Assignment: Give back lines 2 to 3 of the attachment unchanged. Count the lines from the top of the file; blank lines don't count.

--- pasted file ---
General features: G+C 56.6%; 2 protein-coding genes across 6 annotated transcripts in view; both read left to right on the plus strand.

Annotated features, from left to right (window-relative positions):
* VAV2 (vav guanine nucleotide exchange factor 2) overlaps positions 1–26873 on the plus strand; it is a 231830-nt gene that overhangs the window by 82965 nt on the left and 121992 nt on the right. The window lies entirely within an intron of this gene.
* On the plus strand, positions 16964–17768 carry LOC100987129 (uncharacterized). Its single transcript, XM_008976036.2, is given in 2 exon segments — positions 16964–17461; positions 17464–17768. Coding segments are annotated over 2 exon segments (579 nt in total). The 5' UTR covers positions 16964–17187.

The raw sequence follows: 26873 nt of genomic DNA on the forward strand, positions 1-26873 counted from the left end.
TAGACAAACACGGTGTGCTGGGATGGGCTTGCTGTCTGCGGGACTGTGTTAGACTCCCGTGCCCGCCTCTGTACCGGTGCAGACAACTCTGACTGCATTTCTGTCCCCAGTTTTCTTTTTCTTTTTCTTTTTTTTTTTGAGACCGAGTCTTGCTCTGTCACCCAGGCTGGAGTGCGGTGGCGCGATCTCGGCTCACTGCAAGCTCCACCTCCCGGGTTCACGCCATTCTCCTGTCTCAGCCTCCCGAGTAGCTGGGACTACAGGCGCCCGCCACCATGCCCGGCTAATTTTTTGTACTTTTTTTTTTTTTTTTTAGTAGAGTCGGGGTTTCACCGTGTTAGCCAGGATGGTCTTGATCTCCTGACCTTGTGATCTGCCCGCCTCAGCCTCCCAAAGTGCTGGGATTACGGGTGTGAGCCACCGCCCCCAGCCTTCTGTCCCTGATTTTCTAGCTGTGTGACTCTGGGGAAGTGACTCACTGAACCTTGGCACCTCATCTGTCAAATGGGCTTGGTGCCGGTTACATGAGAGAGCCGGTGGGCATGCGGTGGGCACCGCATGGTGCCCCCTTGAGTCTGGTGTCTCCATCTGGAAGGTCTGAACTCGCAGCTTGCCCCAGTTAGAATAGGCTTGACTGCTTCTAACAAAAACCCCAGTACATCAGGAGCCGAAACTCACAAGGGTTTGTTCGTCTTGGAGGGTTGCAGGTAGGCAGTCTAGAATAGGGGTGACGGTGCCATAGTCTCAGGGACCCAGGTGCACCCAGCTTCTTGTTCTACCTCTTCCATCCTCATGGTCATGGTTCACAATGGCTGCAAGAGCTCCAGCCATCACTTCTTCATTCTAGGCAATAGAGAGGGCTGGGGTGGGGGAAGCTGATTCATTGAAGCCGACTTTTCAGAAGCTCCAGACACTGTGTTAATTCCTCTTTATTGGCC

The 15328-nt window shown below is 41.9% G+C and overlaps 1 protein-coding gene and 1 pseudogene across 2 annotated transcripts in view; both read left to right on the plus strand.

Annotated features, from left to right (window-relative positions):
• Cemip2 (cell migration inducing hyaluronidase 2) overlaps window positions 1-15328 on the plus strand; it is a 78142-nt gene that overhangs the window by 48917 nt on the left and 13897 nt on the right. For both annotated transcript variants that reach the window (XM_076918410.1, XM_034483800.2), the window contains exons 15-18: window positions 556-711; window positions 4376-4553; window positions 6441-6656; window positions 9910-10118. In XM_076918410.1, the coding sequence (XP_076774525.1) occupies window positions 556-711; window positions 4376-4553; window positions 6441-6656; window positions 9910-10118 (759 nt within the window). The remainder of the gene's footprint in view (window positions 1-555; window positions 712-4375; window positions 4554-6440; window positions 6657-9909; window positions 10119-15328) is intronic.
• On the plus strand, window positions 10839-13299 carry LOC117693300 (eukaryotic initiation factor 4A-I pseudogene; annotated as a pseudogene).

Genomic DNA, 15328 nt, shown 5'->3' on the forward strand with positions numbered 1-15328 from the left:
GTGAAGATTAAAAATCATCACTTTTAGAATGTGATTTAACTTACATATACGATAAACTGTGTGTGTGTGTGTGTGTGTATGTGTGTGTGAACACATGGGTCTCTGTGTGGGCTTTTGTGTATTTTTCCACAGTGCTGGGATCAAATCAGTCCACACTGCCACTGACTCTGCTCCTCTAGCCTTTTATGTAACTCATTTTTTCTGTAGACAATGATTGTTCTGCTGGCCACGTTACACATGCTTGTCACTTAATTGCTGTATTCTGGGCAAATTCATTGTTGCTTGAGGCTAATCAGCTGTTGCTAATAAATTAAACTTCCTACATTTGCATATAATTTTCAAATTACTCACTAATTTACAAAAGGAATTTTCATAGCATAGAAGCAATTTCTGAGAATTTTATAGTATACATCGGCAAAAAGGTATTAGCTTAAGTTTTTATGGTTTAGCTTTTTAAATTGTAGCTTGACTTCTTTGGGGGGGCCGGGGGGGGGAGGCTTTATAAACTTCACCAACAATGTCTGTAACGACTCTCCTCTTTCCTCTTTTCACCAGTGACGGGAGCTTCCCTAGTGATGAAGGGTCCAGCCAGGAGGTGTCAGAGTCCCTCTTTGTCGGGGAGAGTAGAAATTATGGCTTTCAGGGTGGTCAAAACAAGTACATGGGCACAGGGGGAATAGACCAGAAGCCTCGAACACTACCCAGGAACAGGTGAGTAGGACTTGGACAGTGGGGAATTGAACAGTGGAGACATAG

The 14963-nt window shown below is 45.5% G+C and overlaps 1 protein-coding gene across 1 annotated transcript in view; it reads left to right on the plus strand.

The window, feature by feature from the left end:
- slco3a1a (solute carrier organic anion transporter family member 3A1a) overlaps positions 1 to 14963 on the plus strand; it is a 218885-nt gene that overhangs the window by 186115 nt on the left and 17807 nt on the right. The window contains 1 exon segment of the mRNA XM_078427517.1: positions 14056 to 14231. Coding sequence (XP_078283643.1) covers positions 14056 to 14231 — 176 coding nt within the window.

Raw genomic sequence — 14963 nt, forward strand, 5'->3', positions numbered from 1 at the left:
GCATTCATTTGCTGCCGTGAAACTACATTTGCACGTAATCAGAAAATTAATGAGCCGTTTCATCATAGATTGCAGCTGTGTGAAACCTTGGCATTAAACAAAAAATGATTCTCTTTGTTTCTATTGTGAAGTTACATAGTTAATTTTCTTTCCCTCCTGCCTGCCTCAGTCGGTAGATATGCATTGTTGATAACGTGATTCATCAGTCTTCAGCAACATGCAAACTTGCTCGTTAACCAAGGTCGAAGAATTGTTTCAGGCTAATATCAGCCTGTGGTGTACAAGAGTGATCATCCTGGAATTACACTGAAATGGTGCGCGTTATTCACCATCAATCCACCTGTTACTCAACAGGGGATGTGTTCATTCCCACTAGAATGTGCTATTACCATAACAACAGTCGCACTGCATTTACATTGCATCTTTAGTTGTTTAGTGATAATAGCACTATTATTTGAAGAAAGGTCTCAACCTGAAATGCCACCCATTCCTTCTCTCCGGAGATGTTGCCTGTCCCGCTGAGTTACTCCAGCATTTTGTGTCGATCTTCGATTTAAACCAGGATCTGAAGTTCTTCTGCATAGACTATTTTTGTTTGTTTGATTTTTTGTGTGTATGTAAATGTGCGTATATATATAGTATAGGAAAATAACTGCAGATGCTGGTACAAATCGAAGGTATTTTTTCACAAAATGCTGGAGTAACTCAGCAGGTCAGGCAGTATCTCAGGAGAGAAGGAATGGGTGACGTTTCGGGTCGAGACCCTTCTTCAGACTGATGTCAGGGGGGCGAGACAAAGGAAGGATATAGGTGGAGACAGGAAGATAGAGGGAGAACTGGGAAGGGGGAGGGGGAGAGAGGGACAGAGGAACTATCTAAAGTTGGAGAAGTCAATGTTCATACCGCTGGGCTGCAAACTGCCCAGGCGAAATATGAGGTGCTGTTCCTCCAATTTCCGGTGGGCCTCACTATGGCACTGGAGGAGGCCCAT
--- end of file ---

Annotated features, from left to right (window-relative positions):
* VAV2 (vav guanine nucleotide exchange factor 2) overlaps positions 1–26873 on the plus strand; it is a 231830-nt gene that overhangs the window by 82965 nt on the left and 121992 nt on the right. The window lies entirely within an intron of this gene.